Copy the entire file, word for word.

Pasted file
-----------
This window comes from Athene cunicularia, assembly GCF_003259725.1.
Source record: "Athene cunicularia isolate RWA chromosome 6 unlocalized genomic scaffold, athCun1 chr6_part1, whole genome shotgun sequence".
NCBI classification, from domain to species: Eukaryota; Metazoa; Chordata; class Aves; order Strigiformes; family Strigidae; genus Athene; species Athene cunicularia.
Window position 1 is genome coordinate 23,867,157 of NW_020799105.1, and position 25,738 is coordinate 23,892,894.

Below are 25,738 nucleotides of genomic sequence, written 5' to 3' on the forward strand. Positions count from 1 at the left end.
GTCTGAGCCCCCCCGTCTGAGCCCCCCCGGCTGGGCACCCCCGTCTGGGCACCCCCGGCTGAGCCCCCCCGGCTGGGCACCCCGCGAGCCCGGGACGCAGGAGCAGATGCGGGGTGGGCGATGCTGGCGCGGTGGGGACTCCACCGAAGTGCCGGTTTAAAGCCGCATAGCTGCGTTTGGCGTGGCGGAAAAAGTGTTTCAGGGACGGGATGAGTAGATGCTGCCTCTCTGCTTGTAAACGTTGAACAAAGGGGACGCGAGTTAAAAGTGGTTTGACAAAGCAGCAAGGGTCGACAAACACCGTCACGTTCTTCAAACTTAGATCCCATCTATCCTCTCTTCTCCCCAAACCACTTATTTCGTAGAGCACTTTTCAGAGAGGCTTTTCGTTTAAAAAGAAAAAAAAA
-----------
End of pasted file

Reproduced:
This window comes from Athene cunicularia, assembly GCF_003259725.1.
Source record: "Athene cunicularia isolate RWA chromosome 6 unlocalized genomic scaffold, athCun1 chr6_part1, whole genome shotgun sequence".
NCBI classification, from domain to species: Eukaryota; Metazoa; Chordata; class Aves; order Strigiformes; family Strigidae; genus Athene; species Athene cunicularia.
Window position 1 is genome coordinate 23,867,157 of NW_020799105.1, and position 25,738 is coordinate 23,892,894.

Below are 25,738 nucleotides of genomic sequence, written 5' to 3' on the forward strand. Positions count from 1 at the left end.
GTCTGAGCCCCCCCGTCTGAGCCCCCCCGGCTGGGCACCCCCGTCTGGGCACCCCCGGCTGAGCCCCCCCGGCTGGGCACCCCGCGAGCCCGGGACGCAGGAGCAGATGCGGGGTGGGCGATGCTGGCGCGGTGGGGACTCCACCGAAGTGCCGGTTTAAAGCCGCATAGCTGCGTTTGGCGTGGCGGAAAAAGTGTTTCAGGGACGGGATGAGTAGATGCTGCCTCTCTGCTTGTAAACGTTGAACAAAGGGGACGCGAGTTAAAAGTGGTTTGACAAAGCAGCAAGGGTCGACAAACACCGTCACGTTCTTCAAACTTAGATCCCATCTATCCTCTCTTCTCCCCAAACCACTTATTTCGTAGAGCACTTTTCAGAGAGGCTTTTCGTTTAAAAAGAAAAAAAAA